When you last bought a new piece of equipment, did you accept the manufacturer’s
word that it would work OK when you installed it in your studio? Probably you
did, and relied on goodwill – and ultimately sale of goods legislation – that
if there happened to be a problem that it would be sorted out quickly and efficiently.
But a mixing console is large and complex, and especially in a custom built
or adapted console there is a lot that could potentially not be quite as right
as one might wish. For broadcasters, pre-delivery acceptance tests are vital
to make sure a new console is up to scratch.
“The acceptance test has two purposes. Most of our customers in broadcasting
will issue a very detailed specification for the desk when they come out to
tender and we will either reply to that specification or we will quote our own
specification. This would be both an operational and performance specification.
When the desk is complete and ready for delivery the customer will come along,
and the first thing he will do is check that the desk functions to his specifications.
The normal functions of the desk are not much of a problem because they tend
to be fairly standard, but what the customer will be checking are all the special
panels and the extra facilities that have to interface with other equipment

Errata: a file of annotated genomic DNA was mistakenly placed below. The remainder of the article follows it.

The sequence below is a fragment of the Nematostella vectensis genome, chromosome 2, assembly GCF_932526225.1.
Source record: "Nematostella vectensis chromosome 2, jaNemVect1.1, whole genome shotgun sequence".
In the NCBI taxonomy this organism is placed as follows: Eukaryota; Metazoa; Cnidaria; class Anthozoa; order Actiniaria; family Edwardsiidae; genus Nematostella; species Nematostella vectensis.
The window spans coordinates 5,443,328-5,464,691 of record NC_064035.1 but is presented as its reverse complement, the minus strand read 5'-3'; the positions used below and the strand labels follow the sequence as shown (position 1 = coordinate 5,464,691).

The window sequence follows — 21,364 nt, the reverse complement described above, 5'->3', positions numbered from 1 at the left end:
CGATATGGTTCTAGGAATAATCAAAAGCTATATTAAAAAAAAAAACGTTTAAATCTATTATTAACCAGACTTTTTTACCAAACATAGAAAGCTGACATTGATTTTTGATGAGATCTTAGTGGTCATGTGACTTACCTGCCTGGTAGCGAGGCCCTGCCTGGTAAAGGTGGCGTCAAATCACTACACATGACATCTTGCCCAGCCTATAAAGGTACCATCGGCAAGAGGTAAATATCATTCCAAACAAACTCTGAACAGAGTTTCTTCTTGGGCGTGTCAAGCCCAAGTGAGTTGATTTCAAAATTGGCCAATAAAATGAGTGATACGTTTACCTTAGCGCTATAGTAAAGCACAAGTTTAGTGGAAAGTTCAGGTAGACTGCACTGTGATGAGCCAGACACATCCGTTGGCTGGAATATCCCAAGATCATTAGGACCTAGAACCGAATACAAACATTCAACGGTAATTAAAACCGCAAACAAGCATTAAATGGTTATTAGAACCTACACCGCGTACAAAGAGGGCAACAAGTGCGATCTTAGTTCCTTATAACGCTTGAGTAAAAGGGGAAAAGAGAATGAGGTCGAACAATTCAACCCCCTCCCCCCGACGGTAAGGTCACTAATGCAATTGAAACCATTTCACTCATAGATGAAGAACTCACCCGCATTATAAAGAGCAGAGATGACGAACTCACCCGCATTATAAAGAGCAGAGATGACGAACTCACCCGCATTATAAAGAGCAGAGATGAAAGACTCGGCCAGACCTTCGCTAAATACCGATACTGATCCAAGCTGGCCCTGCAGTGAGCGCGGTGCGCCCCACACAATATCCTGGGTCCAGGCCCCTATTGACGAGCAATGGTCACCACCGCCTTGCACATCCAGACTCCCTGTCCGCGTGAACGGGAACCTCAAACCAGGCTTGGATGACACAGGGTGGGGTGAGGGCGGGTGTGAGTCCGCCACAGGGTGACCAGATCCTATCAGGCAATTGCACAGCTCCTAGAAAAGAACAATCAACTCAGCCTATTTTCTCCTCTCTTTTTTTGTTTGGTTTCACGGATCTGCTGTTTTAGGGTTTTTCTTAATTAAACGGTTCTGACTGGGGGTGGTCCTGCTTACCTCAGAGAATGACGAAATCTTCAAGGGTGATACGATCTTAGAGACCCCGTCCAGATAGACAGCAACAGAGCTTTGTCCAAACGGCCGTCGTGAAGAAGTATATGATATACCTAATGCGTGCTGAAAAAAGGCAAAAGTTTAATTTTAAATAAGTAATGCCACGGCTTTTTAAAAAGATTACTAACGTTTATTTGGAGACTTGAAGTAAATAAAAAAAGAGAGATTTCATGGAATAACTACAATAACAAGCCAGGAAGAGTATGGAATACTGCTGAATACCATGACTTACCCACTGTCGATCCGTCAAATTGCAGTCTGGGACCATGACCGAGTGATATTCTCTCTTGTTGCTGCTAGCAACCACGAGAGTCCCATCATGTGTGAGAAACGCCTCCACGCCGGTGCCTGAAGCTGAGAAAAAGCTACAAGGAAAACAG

that he owns. He will do a functional check and make sure that absolutely everything
does what it is supposed to do and then he will do a performance check on the
desk. This used to be a very lengthy process but nowadays we provide the customer
with a full set of test results from the automated test equipment and they will
tend to spot check these. It is very important for our Independent Television
customers, who have their facilities inspected by the IBA, to make sure the
desk meets Code of Practice. Similarly the BBC have very high standards of performance
that have to be met.”
Testing a desk fully and ensuring that it meets the specified standards can
be a very lengthy procedure.
“For a standard product we are looking at two or three days for the
customer to do his acceptance test. If it was a desk with a lot of special facilities
or if it was a new type or particularly large then the customer would be here
for two or three weeks testing absolutely every single facet of the product.
A mixing console these days has many thousands of paths that all have to be
checked, or certainly a representative sample. They need to feel comfortable
with the desk because by the time it’s installed it will be the end of
a long and expensive period for them. They could have had a television studio
out of service for nine months with all the attendant expense of that and they
will be working towards a deadline for going back into service. This process
ensures that the only thing that you are likely to get is a very minor component
failure, and that there are no faults in the system.”